The schooling required to be a vet (and the cost of that schooling) is closely equivalent to that of medical doctors, but, despite providing care to what many people consider family members, vets often start off making three times less than physicians.
In my experience, as a licensed veterinary technician in both private practice and academia, veterinarians are caring, compassionate, and empathetic people. They enter the field of veterinary medicine because they love animals and want to provide care, despite the potential debt and often low relative salaries. But often times, they’re treated differently than their physician counterparts. It’s not uncommon to read Yelp reviews saying vets suggested unnecessary treatment, or that a particular clinic has opted to inflate costs for an unjustified reason. In my time in the profession, I’ve even heard it suggested that if vets really loved animals, they would provide treatment for free.
In America, many people are faced with outrageous medical costs and impersonal care, but medical doctors work with insurance plans to offset some of the out-of-pocket costs incurred by patients, whereas pet care doesn’t have that buffer. Pet insurance plans are still relatively new and not the standard. When confronted with a treatment for their pet like chemotherapy, that can cost thousands of dollars out of pocket, owners are faced with a difficult question: how much is my pet worth? If the answer is “not that much” or the owner cannot afford the care, the blame can sometimes shift toward the vet.
The stress of practicing medicine, the guilt and anger over having to charge fees, and the abuse and vitriol they face takes a toll. One study showed that 1 in 6 veterinarians have considered suicide and that veterinarians are 1.5 times more likely to experience major depressive episodes than other adults. In addition, according to the 2012 CVMA National Survey Results on the Wellness of Veterinarians, nine percent of respondents had previously attempted suicide and 49 percent considered themselves at risk for suicidal ideation. It is of note, however, that data concerning suicide attempts may be skewed; due to access to lethal drugs, suicide attempts by veterinarians may more often be successful than for people without similar access.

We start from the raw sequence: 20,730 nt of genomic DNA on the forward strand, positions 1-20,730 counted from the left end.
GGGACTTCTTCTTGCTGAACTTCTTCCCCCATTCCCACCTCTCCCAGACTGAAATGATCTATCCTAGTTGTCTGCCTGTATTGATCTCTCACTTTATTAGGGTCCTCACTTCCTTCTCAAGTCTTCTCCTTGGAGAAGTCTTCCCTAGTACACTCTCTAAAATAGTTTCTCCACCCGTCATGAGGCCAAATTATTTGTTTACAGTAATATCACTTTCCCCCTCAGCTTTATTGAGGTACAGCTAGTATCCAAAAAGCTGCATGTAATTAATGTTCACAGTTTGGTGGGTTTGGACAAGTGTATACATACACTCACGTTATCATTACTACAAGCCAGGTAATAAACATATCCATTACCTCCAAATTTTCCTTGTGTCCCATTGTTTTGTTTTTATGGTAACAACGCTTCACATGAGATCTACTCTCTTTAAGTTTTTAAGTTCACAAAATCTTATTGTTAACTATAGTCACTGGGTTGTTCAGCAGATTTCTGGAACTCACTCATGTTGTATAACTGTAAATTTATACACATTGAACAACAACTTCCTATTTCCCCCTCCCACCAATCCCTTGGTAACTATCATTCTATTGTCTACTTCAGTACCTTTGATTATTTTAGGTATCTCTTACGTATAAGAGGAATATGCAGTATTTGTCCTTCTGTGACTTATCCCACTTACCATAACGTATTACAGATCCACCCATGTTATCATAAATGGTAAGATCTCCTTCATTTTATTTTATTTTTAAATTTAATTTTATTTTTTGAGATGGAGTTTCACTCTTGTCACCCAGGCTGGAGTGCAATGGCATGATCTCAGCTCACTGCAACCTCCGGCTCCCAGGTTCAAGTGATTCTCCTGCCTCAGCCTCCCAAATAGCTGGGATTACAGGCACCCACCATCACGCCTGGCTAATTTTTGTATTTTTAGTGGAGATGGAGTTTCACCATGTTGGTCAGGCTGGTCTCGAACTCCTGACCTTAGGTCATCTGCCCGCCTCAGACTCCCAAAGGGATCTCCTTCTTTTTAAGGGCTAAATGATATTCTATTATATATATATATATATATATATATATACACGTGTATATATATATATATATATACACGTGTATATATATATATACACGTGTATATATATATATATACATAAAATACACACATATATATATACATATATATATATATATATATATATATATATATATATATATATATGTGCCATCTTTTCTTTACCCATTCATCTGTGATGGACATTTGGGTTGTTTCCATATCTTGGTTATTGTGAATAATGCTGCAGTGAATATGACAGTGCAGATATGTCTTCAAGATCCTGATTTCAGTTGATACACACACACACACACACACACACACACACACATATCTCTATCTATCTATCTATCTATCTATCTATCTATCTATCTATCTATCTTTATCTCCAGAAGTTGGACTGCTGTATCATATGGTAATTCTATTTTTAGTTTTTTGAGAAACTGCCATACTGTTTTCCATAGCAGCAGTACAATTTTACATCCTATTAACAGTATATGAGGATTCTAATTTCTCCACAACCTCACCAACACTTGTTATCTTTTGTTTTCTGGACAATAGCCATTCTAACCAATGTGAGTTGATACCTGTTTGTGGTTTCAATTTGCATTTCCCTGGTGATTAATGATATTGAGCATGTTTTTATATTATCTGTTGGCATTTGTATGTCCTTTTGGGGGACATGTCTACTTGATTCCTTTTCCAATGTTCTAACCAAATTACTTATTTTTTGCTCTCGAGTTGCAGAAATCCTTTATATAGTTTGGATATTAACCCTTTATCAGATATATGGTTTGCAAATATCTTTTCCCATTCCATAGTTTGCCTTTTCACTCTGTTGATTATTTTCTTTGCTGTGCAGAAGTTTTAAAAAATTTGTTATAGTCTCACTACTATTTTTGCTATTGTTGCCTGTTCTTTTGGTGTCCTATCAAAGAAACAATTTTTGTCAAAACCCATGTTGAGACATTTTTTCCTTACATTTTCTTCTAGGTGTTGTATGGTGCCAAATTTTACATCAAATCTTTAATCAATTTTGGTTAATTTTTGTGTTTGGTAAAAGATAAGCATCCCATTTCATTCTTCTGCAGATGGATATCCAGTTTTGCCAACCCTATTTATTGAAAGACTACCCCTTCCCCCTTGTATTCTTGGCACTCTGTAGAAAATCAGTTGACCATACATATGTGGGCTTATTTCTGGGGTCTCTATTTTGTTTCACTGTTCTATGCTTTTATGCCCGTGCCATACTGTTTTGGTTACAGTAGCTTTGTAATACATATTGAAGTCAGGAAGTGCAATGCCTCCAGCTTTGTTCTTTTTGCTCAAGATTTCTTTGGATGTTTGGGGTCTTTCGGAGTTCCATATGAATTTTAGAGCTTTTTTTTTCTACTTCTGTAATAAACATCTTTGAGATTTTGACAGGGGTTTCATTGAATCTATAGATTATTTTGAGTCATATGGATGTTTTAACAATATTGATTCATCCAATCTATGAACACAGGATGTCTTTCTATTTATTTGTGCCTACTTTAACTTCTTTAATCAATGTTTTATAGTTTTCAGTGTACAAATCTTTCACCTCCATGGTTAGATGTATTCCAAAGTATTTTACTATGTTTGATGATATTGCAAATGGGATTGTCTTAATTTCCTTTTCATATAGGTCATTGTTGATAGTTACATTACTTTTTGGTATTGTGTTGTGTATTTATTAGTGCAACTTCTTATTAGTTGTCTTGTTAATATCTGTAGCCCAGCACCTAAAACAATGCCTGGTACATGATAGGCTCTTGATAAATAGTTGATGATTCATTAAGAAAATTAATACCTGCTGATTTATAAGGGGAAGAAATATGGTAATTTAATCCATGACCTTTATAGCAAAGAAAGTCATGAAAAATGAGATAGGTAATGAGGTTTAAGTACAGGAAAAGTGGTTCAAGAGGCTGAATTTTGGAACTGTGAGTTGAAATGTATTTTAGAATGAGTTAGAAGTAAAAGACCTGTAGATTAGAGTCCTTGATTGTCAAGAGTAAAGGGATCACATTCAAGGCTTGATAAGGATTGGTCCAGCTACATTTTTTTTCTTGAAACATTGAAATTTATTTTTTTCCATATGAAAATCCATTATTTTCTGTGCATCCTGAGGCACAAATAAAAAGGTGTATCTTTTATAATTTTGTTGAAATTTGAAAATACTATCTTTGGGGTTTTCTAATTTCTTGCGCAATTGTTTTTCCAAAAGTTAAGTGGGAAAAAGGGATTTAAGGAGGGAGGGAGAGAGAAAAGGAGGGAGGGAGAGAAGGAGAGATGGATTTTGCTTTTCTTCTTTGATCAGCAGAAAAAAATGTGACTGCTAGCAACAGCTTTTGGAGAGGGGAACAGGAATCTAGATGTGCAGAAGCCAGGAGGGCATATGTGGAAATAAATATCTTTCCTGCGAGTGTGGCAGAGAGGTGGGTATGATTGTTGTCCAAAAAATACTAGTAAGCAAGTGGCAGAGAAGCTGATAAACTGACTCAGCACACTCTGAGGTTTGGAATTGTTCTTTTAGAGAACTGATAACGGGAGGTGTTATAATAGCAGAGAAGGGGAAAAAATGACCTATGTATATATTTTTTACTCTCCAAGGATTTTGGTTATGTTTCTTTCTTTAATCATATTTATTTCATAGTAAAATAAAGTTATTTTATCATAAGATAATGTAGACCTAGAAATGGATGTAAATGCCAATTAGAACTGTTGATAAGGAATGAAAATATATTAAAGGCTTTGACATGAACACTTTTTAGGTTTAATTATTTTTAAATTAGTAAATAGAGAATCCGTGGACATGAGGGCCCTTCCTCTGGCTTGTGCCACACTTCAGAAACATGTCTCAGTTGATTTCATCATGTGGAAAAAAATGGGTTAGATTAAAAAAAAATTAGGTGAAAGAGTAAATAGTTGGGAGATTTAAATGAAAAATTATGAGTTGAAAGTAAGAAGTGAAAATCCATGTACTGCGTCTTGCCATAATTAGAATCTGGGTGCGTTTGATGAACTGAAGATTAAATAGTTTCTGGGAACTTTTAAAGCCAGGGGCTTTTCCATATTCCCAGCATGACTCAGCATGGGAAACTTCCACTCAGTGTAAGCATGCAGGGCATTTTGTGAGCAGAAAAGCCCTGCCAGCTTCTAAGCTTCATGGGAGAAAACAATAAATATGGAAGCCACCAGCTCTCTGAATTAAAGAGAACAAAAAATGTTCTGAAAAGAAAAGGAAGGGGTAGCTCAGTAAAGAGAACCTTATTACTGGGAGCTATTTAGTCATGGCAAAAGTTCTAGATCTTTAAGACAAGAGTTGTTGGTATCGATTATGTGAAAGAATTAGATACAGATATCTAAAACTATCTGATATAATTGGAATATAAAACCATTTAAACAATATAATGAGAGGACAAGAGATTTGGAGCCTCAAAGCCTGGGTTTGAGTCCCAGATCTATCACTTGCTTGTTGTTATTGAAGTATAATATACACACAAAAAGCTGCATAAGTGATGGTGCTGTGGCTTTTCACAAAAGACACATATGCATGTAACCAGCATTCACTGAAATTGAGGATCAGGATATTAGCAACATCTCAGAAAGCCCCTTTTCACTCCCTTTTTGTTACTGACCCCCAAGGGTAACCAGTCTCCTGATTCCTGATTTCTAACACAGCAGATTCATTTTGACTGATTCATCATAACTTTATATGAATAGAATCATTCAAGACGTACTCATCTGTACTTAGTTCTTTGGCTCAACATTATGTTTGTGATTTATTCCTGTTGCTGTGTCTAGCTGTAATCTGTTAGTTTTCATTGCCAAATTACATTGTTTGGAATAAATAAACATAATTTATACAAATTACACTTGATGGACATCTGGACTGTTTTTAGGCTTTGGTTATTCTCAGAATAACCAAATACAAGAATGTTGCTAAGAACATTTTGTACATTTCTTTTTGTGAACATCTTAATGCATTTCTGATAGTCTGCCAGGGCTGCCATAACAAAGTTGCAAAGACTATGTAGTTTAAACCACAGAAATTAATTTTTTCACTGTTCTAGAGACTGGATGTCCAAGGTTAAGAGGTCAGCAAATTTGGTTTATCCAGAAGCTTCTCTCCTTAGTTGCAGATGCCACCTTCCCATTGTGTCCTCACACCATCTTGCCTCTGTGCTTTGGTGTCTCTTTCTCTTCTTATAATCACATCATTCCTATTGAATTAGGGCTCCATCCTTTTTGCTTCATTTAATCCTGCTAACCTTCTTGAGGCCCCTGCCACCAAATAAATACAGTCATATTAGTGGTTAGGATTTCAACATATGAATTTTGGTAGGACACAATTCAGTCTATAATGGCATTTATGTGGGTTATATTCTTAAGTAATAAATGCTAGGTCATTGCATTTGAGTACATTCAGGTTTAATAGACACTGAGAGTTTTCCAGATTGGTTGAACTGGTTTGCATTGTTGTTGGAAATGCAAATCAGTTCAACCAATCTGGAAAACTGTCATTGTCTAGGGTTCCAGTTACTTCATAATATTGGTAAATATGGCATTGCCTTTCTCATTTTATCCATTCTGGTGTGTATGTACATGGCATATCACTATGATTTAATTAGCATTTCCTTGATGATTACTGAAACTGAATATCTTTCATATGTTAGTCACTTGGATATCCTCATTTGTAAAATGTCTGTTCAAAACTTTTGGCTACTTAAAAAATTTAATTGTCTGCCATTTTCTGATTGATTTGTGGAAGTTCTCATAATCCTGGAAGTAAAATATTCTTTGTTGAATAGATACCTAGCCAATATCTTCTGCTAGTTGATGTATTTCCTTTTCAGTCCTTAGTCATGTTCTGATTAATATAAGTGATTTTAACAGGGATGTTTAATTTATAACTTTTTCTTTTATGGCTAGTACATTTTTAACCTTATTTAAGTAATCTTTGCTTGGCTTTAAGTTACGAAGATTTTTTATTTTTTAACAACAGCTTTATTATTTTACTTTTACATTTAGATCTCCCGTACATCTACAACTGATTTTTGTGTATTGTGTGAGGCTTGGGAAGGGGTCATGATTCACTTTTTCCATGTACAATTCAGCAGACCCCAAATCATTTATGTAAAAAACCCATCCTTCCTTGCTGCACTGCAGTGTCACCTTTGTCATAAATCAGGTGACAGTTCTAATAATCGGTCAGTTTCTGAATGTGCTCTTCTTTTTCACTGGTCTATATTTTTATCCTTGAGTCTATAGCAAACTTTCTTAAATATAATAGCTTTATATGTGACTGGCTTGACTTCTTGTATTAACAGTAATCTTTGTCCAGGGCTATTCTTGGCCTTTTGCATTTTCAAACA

According to the American Veterinary Medical Association, veterinarians are also at increased risk for developing compassion fatigue which is “the result of a medical caregiver’s unique relationship with a patient, through which empathy allows the caregiver to ‘take on the burden’ of the ill or dying patient.” Compassion fatigue is characterized by stifled emotions, sadness, a decrease in perceived enjoyment, a tendency toward isolation, short attention span, mental and physical exhaustion, poor hygiene, nightmares, and/or substance abuse.
It’s also not uncommon for veterinarians to be placed in the uncomfortable position of having their diagnoses and recommendations dismissed. “I’ll just ask my groomer” or “I’m just going to Google it” or “But my breeder said…” are commonly heard phrases in veterinary offices, minimizing the 8-12 years of secondary education, internships, residencies, and hours of continuing education.
“Veterinary medicine is a very taxing job,” says Stefanie Sullivan, DVM, a residency-trained emergency/critical care veterinarian at Veterinary Care and Specialty Group in Chattanooga, Tenn. “We tend to spend long hours working through difficult cases, treating patients, writing records and counseling clients. We beat ourselves up when we can’t figure out a case or it doesn’t go the way we thought. We take these emotions home. Our personal lives suffer. And unfortunately, we are berated more than praised for the work we’ve done. It can all be a very difficult burden for one person to bear.”
In the end, it is the thing vets are so frequently accused of not having that pushes them to work every day: a love for animals and a passion for providing care.